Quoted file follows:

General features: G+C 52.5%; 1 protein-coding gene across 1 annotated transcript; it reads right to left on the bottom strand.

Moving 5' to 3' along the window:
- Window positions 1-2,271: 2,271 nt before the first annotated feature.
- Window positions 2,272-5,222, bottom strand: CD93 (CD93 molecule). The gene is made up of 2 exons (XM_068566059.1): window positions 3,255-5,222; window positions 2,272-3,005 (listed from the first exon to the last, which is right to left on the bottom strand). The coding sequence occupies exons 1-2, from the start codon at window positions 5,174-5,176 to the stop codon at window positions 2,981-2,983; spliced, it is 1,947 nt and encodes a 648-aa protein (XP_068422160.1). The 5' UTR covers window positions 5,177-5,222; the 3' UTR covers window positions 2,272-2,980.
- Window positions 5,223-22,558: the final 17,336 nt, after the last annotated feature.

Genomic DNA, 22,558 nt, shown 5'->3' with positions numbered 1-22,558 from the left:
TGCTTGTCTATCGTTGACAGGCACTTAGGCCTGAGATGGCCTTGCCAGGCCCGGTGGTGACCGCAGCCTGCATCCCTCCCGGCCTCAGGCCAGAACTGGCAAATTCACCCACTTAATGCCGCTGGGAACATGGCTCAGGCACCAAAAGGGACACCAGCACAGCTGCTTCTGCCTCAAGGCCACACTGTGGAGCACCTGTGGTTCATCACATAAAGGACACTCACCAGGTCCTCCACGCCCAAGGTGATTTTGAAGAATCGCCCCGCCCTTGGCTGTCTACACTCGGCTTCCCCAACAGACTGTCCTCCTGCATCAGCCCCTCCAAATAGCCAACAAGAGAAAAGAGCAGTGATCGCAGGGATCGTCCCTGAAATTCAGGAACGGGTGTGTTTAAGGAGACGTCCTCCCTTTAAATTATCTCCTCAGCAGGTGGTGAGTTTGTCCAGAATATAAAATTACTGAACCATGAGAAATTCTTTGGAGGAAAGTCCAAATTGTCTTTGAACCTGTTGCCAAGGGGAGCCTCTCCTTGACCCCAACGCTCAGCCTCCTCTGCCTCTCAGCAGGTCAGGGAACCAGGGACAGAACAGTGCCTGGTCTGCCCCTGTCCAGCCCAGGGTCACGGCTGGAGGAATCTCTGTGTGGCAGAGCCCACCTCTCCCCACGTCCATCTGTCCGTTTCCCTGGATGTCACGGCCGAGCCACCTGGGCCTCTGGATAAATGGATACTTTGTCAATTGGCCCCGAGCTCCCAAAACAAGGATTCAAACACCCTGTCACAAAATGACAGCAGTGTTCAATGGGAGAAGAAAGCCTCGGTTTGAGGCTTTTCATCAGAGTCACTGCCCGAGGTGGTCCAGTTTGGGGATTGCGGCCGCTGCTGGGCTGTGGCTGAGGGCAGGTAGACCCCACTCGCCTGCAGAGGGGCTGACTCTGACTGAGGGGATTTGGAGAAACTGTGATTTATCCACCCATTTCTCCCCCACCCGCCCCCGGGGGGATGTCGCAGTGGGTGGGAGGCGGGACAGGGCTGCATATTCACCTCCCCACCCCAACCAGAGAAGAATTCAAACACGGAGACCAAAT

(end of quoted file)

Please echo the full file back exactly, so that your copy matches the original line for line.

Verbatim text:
General features: G+C 52.5%; 1 protein-coding gene across 1 annotated transcript; it reads right to left on the bottom strand.

Moving 5' to 3' along the window:
- Window positions 1-2,271: 2,271 nt before the first annotated feature.
- Window positions 2,272-5,222, bottom strand: CD93 (CD93 molecule). The gene is made up of 2 exons (XM_068566059.1): window positions 3,255-5,222; window positions 2,272-3,005 (listed from the first exon to the last, which is right to left on the bottom strand). The coding sequence occupies exons 1-2, from the start codon at window positions 5,174-5,176 to the stop codon at window positions 2,981-2,983; spliced, it is 1,947 nt and encodes a 648-aa protein (XP_068422160.1). The 5' UTR covers window positions 5,177-5,222; the 3' UTR covers window positions 2,272-2,980.
- Window positions 5,223-22,558: the final 17,336 nt, after the last annotated feature.

Genomic DNA, 22,558 nt, shown 5'->3' with positions numbered 1-22,558 from the left:
TGCTTGTCTATCGTTGACAGGCACTTAGGCCTGAGATGGCCTTGCCAGGCCCGGTGGTGACCGCAGCCTGCATCCCTCCCGGCCTCAGGCCAGAACTGGCAAATTCACCCACTTAATGCCGCTGGGAACATGGCTCAGGCACCAAAAGGGACACCAGCACAGCTGCTTCTGCCTCAAGGCCACACTGTGGAGCACCTGTGGTTCATCACATAAAGGACACTCACCAGGTCCTCCACGCCCAAGGTGATTTTGAAGAATCGCCCCGCCCTTGGCTGTCTACACTCGGCTTCCCCAACAGACTGTCCTCCTGCATCAGCCCCTCCAAATAGCCAACAAGAGAAAAGAGCAGTGATCGCAGGGATCGTCCCTGAAATTCAGGAACGGGTGTGTTTAAGGAGACGTCCTCCCTTTAAATTATCTCCTCAGCAGGTGGTGAGTTTGTCCAGAATATAAAATTACTGAACCATGAGAAATTCTTTGGAGGAAAGTCCAAATTGTCTTTGAACCTGTTGCCAAGGGGAGCCTCTCCTTGACCCCAACGCTCAGCCTCCTCTGCCTCTCAGCAGGTCAGGGAACCAGGGACAGAACAGTGCCTGGTCTGCCCCTGTCCAGCCCAGGGTCACGGCTGGAGGAATCTCTGTGTGGCAGAGCCCACCTCTCCCCACGTCCATCTGTCCGTTTCCCTGGATGTCACGGCCGAGCCACCTGGGCCTCTGGATAAATGGATACTTTGTCAATTGGCCCCGAGCTCCCAAAACAAGGATTCAAACACCCTGTCACAAAATGACAGCAGTGTTCAATGGGAGAAGAAAGCCTCGGTTTGAGGCTTTTCATCAGAGTCACTGCCCGAGGTGGTCCAGTTTGGGGATTGCGGCCGCTGCTGGGCTGTGGCTGAGGGCAGGTAGACCCCACTCGCCTGCAGAGGGGCTGACTCTGACTGAGGGGATTTGGAGAAACTGTGATTTATCCACCCATTTCTCCCCCACCCGCCCCCGGGGGGATGTCGCAGTGGGTGGGAGGCGGGACAGGGCTGCATATTCACCTCCCCACCCCAACCAGAGAAGAATTCAAACACGGAGACCAAAT